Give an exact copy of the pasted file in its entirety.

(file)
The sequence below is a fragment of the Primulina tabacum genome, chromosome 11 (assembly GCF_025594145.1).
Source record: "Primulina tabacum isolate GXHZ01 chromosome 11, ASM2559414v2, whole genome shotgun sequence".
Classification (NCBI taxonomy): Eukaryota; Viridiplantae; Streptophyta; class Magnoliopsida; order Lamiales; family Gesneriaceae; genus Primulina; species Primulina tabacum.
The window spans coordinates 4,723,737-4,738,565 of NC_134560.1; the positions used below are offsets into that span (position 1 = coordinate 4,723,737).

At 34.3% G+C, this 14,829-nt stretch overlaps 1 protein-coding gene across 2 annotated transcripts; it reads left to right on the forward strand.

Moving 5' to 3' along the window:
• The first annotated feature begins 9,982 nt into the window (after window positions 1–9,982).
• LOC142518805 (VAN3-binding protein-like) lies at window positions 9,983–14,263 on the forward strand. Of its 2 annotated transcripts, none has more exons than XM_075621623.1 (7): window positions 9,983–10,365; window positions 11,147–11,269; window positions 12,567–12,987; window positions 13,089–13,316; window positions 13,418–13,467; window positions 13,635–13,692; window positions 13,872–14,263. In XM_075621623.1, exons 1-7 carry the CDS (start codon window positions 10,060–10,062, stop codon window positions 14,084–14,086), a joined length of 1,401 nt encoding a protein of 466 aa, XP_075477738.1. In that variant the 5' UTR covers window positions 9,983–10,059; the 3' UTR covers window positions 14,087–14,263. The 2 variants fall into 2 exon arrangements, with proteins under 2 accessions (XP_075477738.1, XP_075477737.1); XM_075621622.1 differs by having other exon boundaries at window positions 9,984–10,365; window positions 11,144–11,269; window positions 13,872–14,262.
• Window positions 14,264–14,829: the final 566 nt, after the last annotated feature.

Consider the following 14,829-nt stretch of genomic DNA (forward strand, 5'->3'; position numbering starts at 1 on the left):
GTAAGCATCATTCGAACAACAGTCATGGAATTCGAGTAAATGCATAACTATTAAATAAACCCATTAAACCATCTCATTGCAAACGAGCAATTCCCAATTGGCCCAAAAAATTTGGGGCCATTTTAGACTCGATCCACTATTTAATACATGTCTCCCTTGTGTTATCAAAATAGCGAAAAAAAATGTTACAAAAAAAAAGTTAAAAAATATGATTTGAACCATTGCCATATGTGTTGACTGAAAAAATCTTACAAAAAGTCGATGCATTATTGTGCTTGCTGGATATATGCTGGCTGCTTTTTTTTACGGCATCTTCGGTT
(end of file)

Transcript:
The sequence below is a fragment of the Primulina tabacum genome, chromosome 11 (assembly GCF_025594145.1).
Source record: "Primulina tabacum isolate GXHZ01 chromosome 11, ASM2559414v2, whole genome shotgun sequence".
Classification (NCBI taxonomy): Eukaryota; Viridiplantae; Streptophyta; class Magnoliopsida; order Lamiales; family Gesneriaceae; genus Primulina; species Primulina tabacum.
The window spans coordinates 4,723,737-4,738,565 of NC_134560.1; the positions used below are offsets into that span (position 1 = coordinate 4,723,737).

At 34.3% G+C, this 14,829-nt stretch overlaps 1 protein-coding gene across 2 annotated transcripts; it reads left to right on the forward strand.

Moving 5' to 3' along the window:
• The first annotated feature begins 9,982 nt into the window (after window positions 1–9,982).
• LOC142518805 (VAN3-binding protein-like) lies at window positions 9,983–14,263 on the forward strand. Of its 2 annotated transcripts, none has more exons than XM_075621623.1 (7): window positions 9,983–10,365; window positions 11,147–11,269; window positions 12,567–12,987; window positions 13,089–13,316; window positions 13,418–13,467; window positions 13,635–13,692; window positions 13,872–14,263. In XM_075621623.1, exons 1-7 carry the CDS (start codon window positions 10,060–10,062, stop codon window positions 14,084–14,086), a joined length of 1,401 nt encoding a protein of 466 aa, XP_075477738.1. In that variant the 5' UTR covers window positions 9,983–10,059; the 3' UTR covers window positions 14,087–14,263. The 2 variants fall into 2 exon arrangements, with proteins under 2 accessions (XP_075477738.1, XP_075477737.1); XM_075621622.1 differs by having other exon boundaries at window positions 9,984–10,365; window positions 11,144–11,269; window positions 13,872–14,262.
• Window positions 14,264–14,829: the final 566 nt, after the last annotated feature.

Consider the following 14,829-nt stretch of genomic DNA (forward strand, 5'->3'; position numbering starts at 1 on the left):
GTAAGCATCATTCGAACAACAGTCATGGAATTCGAGTAAATGCATAACTATTAAATAAACCCATTAAACCATCTCATTGCAAACGAGCAATTCCCAATTGGCCCAAAAAATTTGGGGCCATTTTAGACTCGATCCACTATTTAATACATGTCTCCCTTGTGTTATCAAAATAGCGAAAAAAAATGTTACAAAAAAAAAGTTAAAAAATATGATTTGAACCATTGCCATATGTGTTGACTGAAAAAATCTTACAAAAAGTCGATGCATTATTGTGCTTGCTGGATATATGCTGGCTGCTTTTTTTTACGGCATCTTCGGTT